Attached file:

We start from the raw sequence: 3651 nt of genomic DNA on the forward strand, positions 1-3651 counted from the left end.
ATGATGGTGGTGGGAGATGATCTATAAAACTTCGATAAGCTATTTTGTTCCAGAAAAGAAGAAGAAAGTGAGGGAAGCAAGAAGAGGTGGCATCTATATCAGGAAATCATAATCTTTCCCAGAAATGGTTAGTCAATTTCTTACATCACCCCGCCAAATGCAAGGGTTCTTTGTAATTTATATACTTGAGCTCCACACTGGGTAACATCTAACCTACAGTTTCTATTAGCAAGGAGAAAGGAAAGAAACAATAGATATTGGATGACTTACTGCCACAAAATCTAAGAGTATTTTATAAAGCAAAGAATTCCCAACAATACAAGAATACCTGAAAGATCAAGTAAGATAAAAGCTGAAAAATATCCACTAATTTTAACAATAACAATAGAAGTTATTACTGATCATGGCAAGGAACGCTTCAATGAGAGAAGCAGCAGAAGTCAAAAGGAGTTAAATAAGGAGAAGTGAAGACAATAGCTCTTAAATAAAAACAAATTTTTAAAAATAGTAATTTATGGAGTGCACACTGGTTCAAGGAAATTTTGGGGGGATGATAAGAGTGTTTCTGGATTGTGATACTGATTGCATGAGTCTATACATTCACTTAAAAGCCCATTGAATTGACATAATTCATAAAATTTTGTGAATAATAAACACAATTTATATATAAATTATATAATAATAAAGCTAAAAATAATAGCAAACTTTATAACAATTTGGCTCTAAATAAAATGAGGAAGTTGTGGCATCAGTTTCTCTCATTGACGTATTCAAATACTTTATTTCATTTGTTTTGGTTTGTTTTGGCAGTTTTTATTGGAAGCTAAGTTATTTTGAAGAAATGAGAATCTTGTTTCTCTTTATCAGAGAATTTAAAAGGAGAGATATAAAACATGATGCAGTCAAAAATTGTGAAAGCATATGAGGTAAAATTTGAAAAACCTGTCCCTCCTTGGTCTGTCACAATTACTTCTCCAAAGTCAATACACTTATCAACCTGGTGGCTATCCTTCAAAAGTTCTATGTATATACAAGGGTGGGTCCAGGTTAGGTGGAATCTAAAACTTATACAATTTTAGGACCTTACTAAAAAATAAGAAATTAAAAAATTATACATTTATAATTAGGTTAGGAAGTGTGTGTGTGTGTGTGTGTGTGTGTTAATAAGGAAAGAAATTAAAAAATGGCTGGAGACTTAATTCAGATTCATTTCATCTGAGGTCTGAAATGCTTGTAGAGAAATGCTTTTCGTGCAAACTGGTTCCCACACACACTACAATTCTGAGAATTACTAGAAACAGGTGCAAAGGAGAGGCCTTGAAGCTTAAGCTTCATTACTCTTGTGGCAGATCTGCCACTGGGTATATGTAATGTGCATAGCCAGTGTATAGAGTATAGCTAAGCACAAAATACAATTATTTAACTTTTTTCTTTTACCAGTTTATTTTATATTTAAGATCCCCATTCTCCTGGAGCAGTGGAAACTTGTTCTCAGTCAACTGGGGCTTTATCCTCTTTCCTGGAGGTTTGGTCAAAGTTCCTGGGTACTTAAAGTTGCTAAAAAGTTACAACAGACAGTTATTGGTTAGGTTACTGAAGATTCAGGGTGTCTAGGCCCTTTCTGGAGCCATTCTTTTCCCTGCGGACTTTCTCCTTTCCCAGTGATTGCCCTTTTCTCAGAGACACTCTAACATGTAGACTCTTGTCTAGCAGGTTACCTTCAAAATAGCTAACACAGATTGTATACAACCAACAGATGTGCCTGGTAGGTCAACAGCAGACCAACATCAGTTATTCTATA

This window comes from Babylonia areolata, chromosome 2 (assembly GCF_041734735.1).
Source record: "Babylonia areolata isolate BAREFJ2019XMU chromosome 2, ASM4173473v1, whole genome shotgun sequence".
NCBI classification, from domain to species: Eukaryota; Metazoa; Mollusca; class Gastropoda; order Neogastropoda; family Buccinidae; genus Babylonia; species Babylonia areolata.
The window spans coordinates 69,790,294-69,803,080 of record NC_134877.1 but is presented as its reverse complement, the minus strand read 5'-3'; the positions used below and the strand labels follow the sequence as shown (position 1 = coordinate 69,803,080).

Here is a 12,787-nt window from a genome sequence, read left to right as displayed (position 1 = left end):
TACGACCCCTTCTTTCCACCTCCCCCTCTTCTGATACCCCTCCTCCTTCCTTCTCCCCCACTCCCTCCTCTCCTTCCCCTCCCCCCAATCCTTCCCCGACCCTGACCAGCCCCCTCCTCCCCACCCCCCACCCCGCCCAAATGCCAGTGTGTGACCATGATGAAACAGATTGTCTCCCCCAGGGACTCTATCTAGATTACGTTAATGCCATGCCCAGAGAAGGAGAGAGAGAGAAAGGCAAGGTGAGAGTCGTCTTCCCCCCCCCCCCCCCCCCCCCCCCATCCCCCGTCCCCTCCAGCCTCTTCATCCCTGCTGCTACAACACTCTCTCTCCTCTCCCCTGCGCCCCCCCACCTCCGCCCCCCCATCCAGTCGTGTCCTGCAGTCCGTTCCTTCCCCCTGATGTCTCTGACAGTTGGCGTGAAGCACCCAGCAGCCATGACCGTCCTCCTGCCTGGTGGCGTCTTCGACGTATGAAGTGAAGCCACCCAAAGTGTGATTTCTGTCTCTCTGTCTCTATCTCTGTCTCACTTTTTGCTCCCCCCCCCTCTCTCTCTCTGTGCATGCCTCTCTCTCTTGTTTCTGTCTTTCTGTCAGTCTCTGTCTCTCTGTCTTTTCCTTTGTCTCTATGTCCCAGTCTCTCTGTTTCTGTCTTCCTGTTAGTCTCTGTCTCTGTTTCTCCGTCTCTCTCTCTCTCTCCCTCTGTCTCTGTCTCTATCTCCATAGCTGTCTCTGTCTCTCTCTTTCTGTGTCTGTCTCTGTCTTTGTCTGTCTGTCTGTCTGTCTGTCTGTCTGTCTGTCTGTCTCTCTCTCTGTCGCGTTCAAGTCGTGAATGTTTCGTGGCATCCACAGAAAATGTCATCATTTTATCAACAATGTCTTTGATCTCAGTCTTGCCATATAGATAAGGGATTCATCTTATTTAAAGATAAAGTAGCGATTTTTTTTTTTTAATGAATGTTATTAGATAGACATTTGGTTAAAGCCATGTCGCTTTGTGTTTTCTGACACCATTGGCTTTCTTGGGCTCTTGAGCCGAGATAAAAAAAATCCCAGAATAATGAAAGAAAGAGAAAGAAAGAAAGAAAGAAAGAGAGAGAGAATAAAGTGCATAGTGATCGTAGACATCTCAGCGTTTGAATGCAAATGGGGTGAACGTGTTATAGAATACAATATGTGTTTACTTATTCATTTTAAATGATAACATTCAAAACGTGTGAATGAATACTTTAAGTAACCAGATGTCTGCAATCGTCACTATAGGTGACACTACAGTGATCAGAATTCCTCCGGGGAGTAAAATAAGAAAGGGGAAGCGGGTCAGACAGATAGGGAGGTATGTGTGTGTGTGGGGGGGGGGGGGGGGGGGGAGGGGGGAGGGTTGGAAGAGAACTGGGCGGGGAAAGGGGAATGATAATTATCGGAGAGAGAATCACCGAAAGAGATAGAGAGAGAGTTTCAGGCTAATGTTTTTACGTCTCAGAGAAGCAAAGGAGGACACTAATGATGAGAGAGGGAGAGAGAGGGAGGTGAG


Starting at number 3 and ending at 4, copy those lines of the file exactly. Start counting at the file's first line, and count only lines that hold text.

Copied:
This window comes from Babylonia areolata, chromosome 2 (assembly GCF_041734735.1).
Source record: "Babylonia areolata isolate BAREFJ2019XMU chromosome 2, ASM4173473v1, whole genome shotgun sequence".